Published November 25, 2008
It is all too common to hear that a beginner has run into severe problems due to improper research. Often they see a “really cool” fish at the store and just have to have it or they get infatuated with the idea of keeping something like a shark. People warn them about these species, but it doesn’t matter in many cases. This article is meant to bring to light some species that should never be kept except by experience aquarists with appropriate setups (and in some cases not even by experience hobbyists).
This article is not meant to be condescending, but sometimes species are simply not appropriate for a beginner tank.
Many people love the idea of having a mean looking shark in their aquarium. They will often enter a store and see a juvenile shark that doesn’t look too big. What they fail to realize is that most sharks will soon outgrow their tank (I’ve even heard of people buying juvenile Nurse Sharks that will end up reaching lengths of 14 feet!). For this reason, sharks should be avoided at all cost (by both beginning and experienced fish keepers) except if you are willing to house them in a huge tank with a huge filtration system. When I say huge, I do not mean a 150 gallon tank. I mean a HUGE tank. Sharks need a ton of space to swim and they produce a massive bio-load on your tank. Leave sharks in the ocean where they belong.
If you really cannot escape the idea of getting a shark then stick to the sharks that stay small and do not move as much. Examples include certain Bamboo sharks and the Coral Catshark. Even with these, you are looking at adult lengths of 2.5-3 feet so a minimum tank of 180 gallons should be used.
Again most rays simply get too big for the normal aquarium. They require a huge surface area and a very specific setup to keep alive. You need to be very exact in your selection of other inhabitants and setup the aquarium so the ray does not get damaged. Rays can also injure the aquarists if he/she is not careful. As with sharks, it is generally a good idea to leave rays alone unless you are willing to invest in setting up a massive aquarium with the proper environment.
These are sometimes called Mandarin Gobies even though they are not gobies. They require large pod colonies in established tanks to survive and will generally not learn to eat prepared foods (although certain individuals can and you should ask your fish store before buying if you decide to purchase one). If they are kept in a small tank or a tank that is not established, they will slowly starve to death. This is not to say you can never keep this species as many people do, but they are best left alone until you acquire some experience.
Again, it is possible to keep these fish, but for every one that survives in captivity, hundreds die. They are highly susceptible to shipping disease and stress and require tanks of 200 gallons or more. Most die within a year and very few live greatly beyond this. Even experienced aquarists should shy away from this in order to curb the terrible practice of capturing and importing them when they have such a high mortality rate.
These are highly intelligent, aggressive, delicate, and usually need to be kept in a tank with a single species and nothing else. They do not live very long and are excellent escape artists requiring a sealed lid (there are even stories of them escaping from lids being held down by bricks). Do not ever keep an octopus in your aquarium no matter what your experience level.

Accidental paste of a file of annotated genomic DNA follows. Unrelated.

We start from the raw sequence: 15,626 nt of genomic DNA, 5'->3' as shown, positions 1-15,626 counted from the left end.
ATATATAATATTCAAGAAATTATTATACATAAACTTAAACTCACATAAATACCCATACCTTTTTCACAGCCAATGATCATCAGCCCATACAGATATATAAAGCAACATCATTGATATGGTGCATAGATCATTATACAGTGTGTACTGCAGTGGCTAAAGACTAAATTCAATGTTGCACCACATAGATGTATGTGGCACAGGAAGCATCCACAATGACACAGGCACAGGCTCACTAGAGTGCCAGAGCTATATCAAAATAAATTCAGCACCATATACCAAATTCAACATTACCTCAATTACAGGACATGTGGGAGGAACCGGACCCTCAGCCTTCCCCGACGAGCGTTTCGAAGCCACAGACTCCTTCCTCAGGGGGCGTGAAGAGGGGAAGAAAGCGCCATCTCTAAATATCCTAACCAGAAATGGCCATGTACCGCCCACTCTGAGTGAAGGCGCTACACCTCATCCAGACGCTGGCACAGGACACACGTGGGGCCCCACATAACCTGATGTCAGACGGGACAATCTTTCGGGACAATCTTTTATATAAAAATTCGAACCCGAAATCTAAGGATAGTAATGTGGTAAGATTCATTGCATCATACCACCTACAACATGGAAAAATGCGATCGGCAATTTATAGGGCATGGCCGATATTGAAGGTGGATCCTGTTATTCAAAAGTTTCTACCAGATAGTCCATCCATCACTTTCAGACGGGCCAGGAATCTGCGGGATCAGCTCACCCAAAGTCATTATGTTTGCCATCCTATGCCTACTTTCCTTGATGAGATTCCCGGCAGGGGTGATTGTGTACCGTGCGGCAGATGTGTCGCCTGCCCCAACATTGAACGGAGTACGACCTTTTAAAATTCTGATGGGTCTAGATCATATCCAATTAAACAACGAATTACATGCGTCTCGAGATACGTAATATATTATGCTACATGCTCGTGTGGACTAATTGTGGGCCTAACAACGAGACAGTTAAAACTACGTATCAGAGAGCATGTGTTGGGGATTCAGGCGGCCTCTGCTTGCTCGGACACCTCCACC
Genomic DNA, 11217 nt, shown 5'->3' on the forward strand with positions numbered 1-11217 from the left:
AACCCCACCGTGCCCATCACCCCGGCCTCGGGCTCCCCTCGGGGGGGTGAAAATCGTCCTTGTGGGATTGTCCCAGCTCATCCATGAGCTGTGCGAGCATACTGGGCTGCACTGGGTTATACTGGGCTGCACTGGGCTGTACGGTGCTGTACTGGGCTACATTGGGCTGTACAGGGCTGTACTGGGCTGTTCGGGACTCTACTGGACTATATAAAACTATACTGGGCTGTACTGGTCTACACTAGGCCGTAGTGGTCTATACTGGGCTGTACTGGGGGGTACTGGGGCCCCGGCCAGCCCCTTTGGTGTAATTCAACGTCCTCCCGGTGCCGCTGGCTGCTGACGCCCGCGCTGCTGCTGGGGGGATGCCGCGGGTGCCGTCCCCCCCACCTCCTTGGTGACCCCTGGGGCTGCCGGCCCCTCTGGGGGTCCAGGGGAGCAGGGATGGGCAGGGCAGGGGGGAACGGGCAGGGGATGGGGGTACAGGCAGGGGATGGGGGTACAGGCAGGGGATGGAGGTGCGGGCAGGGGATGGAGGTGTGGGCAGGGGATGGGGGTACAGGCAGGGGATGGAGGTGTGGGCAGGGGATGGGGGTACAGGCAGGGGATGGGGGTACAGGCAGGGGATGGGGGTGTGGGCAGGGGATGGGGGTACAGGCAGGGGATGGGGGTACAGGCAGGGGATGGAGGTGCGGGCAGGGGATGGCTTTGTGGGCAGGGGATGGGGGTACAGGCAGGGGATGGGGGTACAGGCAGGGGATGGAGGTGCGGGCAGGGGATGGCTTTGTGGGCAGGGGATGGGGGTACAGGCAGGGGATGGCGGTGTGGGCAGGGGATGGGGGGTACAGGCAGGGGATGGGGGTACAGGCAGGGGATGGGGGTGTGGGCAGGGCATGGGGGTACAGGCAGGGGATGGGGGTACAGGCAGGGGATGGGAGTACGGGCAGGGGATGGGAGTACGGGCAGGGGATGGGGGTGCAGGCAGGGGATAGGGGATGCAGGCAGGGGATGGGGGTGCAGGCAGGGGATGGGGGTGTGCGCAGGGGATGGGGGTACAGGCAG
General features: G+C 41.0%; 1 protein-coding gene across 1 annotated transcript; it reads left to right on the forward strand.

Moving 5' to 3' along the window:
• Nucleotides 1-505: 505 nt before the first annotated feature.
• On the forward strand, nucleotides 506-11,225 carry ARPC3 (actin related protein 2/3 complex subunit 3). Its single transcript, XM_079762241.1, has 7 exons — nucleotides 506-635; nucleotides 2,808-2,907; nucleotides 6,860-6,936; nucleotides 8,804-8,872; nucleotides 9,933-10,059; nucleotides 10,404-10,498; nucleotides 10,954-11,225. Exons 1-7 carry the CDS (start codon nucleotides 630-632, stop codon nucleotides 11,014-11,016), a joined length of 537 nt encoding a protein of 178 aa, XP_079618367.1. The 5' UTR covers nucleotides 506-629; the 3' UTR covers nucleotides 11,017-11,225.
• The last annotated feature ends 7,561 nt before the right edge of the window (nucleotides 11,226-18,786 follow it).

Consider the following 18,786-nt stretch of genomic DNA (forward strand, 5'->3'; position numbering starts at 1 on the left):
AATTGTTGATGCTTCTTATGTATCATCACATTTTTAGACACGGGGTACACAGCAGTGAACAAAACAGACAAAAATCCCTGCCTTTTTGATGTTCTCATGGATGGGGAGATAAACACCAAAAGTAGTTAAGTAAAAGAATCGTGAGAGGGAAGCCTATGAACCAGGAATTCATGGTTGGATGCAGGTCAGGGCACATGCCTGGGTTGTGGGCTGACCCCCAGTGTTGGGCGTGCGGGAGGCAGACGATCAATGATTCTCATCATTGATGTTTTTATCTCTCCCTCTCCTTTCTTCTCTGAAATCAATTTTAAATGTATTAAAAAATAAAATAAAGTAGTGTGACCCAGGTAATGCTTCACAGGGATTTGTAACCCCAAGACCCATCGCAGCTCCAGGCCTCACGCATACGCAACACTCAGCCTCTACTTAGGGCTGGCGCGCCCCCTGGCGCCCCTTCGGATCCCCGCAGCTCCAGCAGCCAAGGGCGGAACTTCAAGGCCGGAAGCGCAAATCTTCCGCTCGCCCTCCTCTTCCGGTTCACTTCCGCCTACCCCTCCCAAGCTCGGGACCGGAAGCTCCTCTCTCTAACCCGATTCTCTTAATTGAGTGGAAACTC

There are some eels that can be kept in aquariums, but it can sometimes be hard to decipher which ones are the species that stay small and which ones will soon reach two feet when you’re staring at a tank in your fish store. Large eels grow very fast and will eat even large fish in your tank. Even the commonly sold Snowflake eel can eat larger fish species. They will also place a huge bio-load on your tank. If you decide to get an eel, make sure you do your research and are absolutely sure what kind you are getting. That 6” really cool looking thing could soon turn into a two foot monster, eating anything you bought to put in your tank.
These are best left to experienced aquarists (and even then, only a few species are hardy enough to survive in captivity) due to their general dislike of prepared foods and susceptibility to disease. They also will eat polyps and anemones making them non-reef safe. Their specialized diet makes them only suitable to a select few individuals willing to provide it.
Angelfish and Tangs
As a general rule, these fish should only be placed in aquariums that have been established for 9-12 months and where they have plenty of micro algae to graze on. Most species also attain large adult sizes and require large tanks. They are also susceptible to a number of diseases and are best left alone until you gain some experience.
These can be kept in an aquarium if you provide the appropriate environment. However, you must do a ton of research and really understand their needs before buying one. If you think you can just put one in your saltwater tank and watch it because it looks neat, you are sadly mistaken.
Anemones require strong lighting and excellent water conditions. Even many experienced hobbyists are shying away from them due to our increased knowledge of the symbiotic relationship they share with fish in the ocean.
It can be hard to ignore those beautiful specimens you see in the fish store, but it is important to do so for several reasons. For one, the specimen will more than likely die in your setup and you will be left frustrated. Secondly, if you continue to buy these species, they will continue to be imported. As long as the demand is there, people will sell these inappropriate species.